Fitness Lingo: 15 Words to Add to Your Workout Vocabulary

Anthony J. Yeung
by Anthony J. Yeung
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Fitness Lingo: 15 Words to Add to Your Workout Vocabulary

Knowing basic exercise terms is key when you’re working out — at minimum, it reduces any glimmer of gym intimidation. What’s a “repetition?” What’s a “set?” What’s a “barbell”? — all of those are answered below.

Learning new things can go a long way toward increasing your fitness knowledge. It also gives you more options in your exercise routine, which helps you get more results and reach higher levels of strength and conditioning.

Here, 15 terms that’ll help you in your training:

Certain muscles get weak or dormant through a lack of movement (like sitting in a chair too long). By directly targeting these muscles with exercises — called “activation” — they’ll start working better again so you can use them on your main exercises for more muscle and better results.

During your warmup, make sure you activate key areas like your glutes, core, shoulder stabilizers and hip stabilizers.

Aerobic means “with oxygen.” This kind of activity is mild enough to be fueled by just your breathing. Generally, this kind of exercise falls at or below 150 beats per minute. It’s important to include training at this level because of its athletic and overall health benefits.

Anaerobic means “without oxygen.” This kind of activity is hard enough your body cannot supply enough energy from breathing; instead, it taps into your energy storage to support your body. Generally, this kind of exercise occurs above 150bpm.

This is a foundational piece of equipment in any gym: It’s a long metal rod with ends you can slide weight plates onto. Because it can hold so much weight, it’s great for heavy exercises like squats, deadlifts and bench presses. The standard men’s Olympic barbell is 2.2m (7.2 feet) long and 20kg (44lbs), but you can find barbells of all different lengths, thicknesses, weights and even shapes.

The “concentric phase” is the portion of an exercise where your muscles contract and shorten. This is when you rise from a squat or a pushup or when you pull yourself up during a chinup. Generally, the concentric portion of an exercise causes less muscle damage, which means you can do it without a lot of soreness.

There are two kinds of stretches: The first is called a “passive” stretch, which is your typical “hold a stretch for 30 seconds.” The other is a “dynamic” stretch, which is where you move your joints through their full range of motion. This is the best way to warm up your body before training.

The “eccentric phase” is the portion of an exercise where your muscles lengthen. This is when you go down during a squat or a pushup or when you lower yourself during a chinup. Generally, the eccentric portion of an exercise causes more muscle damage, which means they cause more soreness.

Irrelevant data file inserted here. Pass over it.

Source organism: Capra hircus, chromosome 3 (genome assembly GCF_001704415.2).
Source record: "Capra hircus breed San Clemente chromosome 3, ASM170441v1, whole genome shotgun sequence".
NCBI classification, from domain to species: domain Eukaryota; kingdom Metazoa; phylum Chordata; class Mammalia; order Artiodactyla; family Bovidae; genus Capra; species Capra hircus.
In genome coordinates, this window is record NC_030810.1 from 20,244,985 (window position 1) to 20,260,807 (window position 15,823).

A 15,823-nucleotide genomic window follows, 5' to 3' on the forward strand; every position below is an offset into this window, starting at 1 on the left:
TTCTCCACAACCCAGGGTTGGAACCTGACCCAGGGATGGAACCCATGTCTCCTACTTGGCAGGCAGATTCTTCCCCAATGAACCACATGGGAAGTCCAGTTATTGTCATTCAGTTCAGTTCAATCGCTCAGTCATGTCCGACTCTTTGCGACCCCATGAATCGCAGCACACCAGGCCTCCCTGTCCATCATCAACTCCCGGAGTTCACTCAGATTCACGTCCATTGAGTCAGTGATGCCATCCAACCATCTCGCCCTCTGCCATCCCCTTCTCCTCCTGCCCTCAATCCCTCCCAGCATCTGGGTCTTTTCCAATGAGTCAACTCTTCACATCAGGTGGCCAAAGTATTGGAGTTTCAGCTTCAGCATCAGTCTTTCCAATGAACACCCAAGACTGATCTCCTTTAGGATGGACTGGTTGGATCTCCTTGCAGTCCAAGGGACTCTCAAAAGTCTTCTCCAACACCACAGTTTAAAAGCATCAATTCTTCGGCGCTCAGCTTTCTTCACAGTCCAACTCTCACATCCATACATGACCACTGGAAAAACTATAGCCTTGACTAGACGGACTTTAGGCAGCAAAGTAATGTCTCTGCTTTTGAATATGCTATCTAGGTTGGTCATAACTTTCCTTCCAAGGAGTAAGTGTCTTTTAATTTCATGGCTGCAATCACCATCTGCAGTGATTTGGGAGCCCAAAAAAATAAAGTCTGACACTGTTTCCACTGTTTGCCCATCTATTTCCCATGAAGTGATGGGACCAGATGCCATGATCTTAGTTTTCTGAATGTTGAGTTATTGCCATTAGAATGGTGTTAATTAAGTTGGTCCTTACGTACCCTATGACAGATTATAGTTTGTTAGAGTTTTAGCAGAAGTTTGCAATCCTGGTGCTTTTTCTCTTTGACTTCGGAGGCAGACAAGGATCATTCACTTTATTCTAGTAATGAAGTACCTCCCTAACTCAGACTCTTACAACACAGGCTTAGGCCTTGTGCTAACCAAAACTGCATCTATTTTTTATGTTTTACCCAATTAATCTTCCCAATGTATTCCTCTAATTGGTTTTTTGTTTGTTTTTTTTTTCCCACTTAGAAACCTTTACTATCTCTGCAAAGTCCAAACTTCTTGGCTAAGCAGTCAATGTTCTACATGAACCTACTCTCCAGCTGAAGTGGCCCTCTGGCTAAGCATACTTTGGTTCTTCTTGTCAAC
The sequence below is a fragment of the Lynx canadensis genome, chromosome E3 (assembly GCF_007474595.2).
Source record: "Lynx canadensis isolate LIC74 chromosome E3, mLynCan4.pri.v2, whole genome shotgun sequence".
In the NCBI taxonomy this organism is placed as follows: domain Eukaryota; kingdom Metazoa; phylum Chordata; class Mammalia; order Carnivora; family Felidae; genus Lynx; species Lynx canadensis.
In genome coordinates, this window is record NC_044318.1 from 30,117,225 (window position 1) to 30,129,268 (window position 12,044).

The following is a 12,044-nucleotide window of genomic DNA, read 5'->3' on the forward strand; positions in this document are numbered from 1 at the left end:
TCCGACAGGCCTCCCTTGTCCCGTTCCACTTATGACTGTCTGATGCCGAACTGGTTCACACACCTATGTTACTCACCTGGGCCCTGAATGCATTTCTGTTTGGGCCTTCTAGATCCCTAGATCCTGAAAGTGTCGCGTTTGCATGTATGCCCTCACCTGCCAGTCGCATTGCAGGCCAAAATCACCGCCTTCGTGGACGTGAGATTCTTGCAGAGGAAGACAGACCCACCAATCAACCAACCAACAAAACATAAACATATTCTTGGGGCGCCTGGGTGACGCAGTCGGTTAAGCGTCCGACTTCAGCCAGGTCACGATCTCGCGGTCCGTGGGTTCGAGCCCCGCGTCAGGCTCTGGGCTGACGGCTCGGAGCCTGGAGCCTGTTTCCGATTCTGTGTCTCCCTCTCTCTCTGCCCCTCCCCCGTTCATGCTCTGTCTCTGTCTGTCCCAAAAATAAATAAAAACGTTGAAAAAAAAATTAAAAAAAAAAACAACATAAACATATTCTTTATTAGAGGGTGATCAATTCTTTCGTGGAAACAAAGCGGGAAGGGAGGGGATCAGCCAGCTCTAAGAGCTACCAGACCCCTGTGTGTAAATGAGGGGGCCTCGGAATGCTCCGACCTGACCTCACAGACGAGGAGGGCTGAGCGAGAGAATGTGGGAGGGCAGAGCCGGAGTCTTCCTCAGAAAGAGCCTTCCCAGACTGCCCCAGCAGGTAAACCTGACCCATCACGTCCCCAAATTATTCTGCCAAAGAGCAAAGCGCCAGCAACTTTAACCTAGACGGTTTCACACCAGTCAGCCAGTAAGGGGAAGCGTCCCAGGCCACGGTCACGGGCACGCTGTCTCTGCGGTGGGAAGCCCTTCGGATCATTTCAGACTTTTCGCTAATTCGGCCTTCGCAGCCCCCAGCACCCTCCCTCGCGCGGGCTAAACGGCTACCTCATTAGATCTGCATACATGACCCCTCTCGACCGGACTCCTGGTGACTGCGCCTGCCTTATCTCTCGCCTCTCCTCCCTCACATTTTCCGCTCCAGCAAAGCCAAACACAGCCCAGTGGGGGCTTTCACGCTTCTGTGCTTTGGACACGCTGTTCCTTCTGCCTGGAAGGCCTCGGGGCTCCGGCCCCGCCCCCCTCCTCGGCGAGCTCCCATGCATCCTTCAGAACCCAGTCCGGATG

“Flexibility” and “mobility” are not interchangeable. Flexibility refers to the maximum length of a muscle. You can increase this, to an extent, through stretching and foam rolling.

Mobility refers to your ability to actively move throughout the range-of-motion at your joints. It’s vital to improve your mobility before every training session by using dynamic stretches. Here are key areas that need more mobility: hips, shoulders, thoracic spine and ankles.

Exercises fall into three different “planes” of movement. The first is called “sagittal,” which includes exercises that go from front-to-back. Second is “frontal,” which goes side-to-side. Third is “transverse,” which includes rotational exercises. Ideally, your workout routine will have movements in each category so you have a balanced body.

To build more muscle and burn more fat, you need to gradually make your training harder, whether that means more weight, more reps or less rest. That progressive, incremental increase is called “progressive overload,” and it’s the secret sauce to increase your strength, build more muscle and burn more fat.

A repetition” or “rep” is a full completion of an exercise from start to finish. For example, with a pushup: start with your arms fully locked, lower yourself very close to the ground and push yourself all the way back up — that’s one rep. Six consecutive squats means “6 reps of squats.” Generally speaking, 1–5 reps is for strength, 6–12 is for muscle growth (known as “hypertrophy”) and more than 12 is for muscular endurance.

A set is a group of reps done together without rest. If you did 10 pushups together, that’s one set. Once you finish, you can take a brief rest and go into another set of the same exercise (which is called “straight sets”) or you can go into a set of a completely different exercise (which is called “super sets”).

Stability is your ability to control movement and position while resisting unwanted movement. While there’s a big emphasis on mobility and flexibility, it’s also important to improve the stability around certain joints, too. Several areas that need more stability include your knees, lumbar spine (lower back), feet and shoulders.

“Tempo” is the speed at which you lift weights. Do you go down and come up as fast as you can? Do you take 3 seconds to descend (eccentric), hold for 3 seconds (isometric) and take 3 seconds to come up (concentric)? By adjusting your tempo, you can make exercises harder and emphasize different portions of your exercise.

About the Author

Anthony J. Yeung
Anthony J. Yeung

Anthony, a certified strength and conditioning specialist, is a fitness expert at Esquire, GQ and Men’s Health and gets guys in shape for their wedding at GroomBuilder.

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